Recent renewable energy prices are shaking up the global energy landscape: as renewable energy technologies become the lowest cost source for new power generation, governments and utilities around the world are responding by purchasing more, triggering a powerful feedback loop as economies of scale continue to grow, supply chains mature, and technologies continue to improve. Taken together, these developments are in the process of turning renewables’ recent cost advantage into a permanent competitive edge.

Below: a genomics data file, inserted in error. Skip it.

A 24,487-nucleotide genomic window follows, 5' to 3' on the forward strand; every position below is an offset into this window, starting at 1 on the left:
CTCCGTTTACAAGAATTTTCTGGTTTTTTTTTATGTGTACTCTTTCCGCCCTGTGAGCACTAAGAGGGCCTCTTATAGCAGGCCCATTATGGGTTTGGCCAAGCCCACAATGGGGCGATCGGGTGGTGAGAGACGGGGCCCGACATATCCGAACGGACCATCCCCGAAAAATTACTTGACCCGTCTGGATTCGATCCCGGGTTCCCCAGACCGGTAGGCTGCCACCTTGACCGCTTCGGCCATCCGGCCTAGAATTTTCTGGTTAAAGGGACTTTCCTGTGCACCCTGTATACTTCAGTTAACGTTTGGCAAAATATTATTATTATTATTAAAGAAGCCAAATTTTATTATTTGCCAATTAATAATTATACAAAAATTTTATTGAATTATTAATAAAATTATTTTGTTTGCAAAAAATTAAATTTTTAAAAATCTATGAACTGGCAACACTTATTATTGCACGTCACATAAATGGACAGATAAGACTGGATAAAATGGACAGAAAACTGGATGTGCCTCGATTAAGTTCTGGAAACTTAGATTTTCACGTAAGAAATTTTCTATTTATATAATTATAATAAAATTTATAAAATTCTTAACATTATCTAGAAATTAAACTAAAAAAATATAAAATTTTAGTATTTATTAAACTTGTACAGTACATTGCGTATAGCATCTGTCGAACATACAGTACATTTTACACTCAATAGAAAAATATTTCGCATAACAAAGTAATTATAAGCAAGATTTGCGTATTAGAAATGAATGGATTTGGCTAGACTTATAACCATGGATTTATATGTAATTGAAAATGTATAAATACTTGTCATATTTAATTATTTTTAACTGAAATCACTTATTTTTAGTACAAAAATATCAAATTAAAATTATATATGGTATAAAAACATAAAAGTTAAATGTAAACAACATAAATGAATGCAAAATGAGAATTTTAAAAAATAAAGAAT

Due to a powerful combination of political and market factors, including abundant renewable energy resources, some countries like Mexico, Chile and the United Arab Emirates have recently achieved record-low prices around 0.02 USD/kWh for large-scale wind and solar projects.
While the media, analysts, and regulators marvel at the rapid cost declines that have taken place in recent years, less attention has been devoted to understanding the conditions that have enabled such low cost bids. This paper seeks to provide an analysis of how these historically low costs (reflected primarily but not exclusively through bids in recent auctions) are occurring, and what underlying conditions have made them possible. As such, this paper has been written to support policy makers in designing policy environments to enable low cost renewables in their jurisdictions